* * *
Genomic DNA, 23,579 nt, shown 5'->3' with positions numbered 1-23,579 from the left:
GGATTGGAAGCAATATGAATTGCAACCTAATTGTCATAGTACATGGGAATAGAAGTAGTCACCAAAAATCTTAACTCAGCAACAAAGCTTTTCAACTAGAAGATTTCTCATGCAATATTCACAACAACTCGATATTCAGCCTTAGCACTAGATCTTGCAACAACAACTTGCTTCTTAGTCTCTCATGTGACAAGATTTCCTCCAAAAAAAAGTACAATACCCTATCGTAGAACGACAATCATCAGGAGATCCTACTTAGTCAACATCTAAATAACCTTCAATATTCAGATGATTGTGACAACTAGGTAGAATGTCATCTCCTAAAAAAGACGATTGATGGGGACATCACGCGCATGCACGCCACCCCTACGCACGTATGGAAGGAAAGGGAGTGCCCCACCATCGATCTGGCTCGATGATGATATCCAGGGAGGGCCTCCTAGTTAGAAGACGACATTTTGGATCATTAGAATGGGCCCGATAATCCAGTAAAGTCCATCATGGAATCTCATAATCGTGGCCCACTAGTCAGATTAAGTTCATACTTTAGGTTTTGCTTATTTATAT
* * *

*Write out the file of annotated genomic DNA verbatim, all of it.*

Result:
Genomic DNA, 23,579 nt, shown 5'->3' with positions numbered 1-23,579 from the left:
GGATTGGAAGCAATATGAATTGCAACCTAATTGTCATAGTACATGGGAATAGAAGTAGTCACCAAAAATCTTAACTCAGCAACAAAGCTTTTCAACTAGAAGATTTCTCATGCAATATTCACAACAACTCGATATTCAGCCTTAGCACTAGATCTTGCAACAACAACTTGCTTCTTAGTCTCTCATGTGACAAGATTTCCTCCAAAAAAAAGTACAATACCCTATCGTAGAACGACAATCATCAGGAGATCCTACTTAGTCAACATCTAAATAACCTTCAATATTCAGATGATTGTGACAACTAGGTAGAATGTCATCTCCTAAAAAAGACGATTGATGGGGACATCACGCGCATGCACGCCACCCCTACGCACGTATGGAAGGAAAGGGAGTGCCCCACCATCGATCTGGCTCGATGATGATATCCAGGGAGGGCCTCCTAGTTAGAAGACGACATTTTGGATCATTAGAATGGGCCCGATAATCCAGTAAAGTCCATCATGGAATCTCATAATCGTGGCCCACTAGTCAGATTAAGTTCATACTTTAGGTTTTGCTTATTTATAT